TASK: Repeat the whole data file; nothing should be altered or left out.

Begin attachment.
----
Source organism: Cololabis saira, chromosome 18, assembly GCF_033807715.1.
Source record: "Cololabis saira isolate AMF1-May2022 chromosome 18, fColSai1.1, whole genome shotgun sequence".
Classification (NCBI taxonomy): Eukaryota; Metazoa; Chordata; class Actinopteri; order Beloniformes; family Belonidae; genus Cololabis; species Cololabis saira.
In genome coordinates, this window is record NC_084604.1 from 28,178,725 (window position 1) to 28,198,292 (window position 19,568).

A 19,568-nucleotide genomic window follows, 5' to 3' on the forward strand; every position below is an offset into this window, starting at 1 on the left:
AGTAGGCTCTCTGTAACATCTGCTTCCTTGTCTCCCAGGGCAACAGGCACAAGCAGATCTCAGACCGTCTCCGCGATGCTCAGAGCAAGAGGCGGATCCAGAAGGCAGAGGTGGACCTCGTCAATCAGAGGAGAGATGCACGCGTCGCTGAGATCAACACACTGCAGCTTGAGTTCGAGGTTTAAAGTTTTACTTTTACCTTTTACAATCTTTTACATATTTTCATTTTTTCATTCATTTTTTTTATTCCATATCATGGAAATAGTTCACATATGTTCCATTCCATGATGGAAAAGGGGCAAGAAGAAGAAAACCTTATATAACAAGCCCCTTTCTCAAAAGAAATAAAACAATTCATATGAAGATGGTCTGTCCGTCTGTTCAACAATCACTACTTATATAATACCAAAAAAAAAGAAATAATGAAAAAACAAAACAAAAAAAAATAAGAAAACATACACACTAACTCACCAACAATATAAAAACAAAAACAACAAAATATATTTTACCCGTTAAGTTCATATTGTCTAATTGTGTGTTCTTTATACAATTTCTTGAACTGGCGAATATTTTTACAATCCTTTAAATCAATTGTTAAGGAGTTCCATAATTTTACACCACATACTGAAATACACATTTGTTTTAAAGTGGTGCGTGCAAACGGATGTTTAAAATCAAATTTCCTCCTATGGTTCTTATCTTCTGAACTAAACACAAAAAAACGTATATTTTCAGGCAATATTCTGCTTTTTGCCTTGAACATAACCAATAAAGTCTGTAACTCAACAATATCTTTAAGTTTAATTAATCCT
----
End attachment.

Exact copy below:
Source organism: Cololabis saira, chromosome 18, assembly GCF_033807715.1.
Source record: "Cololabis saira isolate AMF1-May2022 chromosome 18, fColSai1.1, whole genome shotgun sequence".
Classification (NCBI taxonomy): Eukaryota; Metazoa; Chordata; class Actinopteri; order Beloniformes; family Belonidae; genus Cololabis; species Cololabis saira.
In genome coordinates, this window is record NC_084604.1 from 28,178,725 (window position 1) to 28,198,292 (window position 19,568).

A 19,568-nucleotide genomic window follows, 5' to 3' on the forward strand; every position below is an offset into this window, starting at 1 on the left:
AGTAGGCTCTCTGTAACATCTGCTTCCTTGTCTCCCAGGGCAACAGGCACAAGCAGATCTCAGACCGTCTCCGCGATGCTCAGAGCAAGAGGCGGATCCAGAAGGCAGAGGTGGACCTCGTCAATCAGAGGAGAGATGCACGCGTCGCTGAGATCAACACACTGCAGCTTGAGTTCGAGGTTTAAAGTTTTACTTTTACCTTTTACAATCTTTTACATATTTTCATTTTTTCATTCATTTTTTTTATTCCATATCATGGAAATAGTTCACATATGTTCCATTCCATGATGGAAAAGGGGCAAGAAGAAGAAAACCTTATATAACAAGCCCCTTTCTCAAAAGAAATAAAACAATTCATATGAAGATGGTCTGTCCGTCTGTTCAACAATCACTACTTATATAATACCAAAAAAAAAGAAATAATGAAAAAACAAAACAAAAAAAAATAAGAAAACATACACACTAACTCACCAACAATATAAAAACAAAAACAACAAAATATATTTTACCCGTTAAGTTCATATTGTCTAATTGTGTGTTCTTTATACAATTTCTTGAACTGGCGAATATTTTTACAATCCTTTAAATCAATTGTTAAGGAGTTCCATAATTTTACACCACATACTGAAATACACATTTGTTTTAAAGTGGTGCGTGCAAACGGATGTTTAAAATCAAATTTCCTCCTATGGTTCTTATCTTCTGAACTAAACACAAAAAAACGTATATTTTCAGGCAATATTCTGCTTTTTGCCTTGAACATAACCAATAAAGTCTGTAACTCAACAATATCTTTAAGTTTAATTAATCCT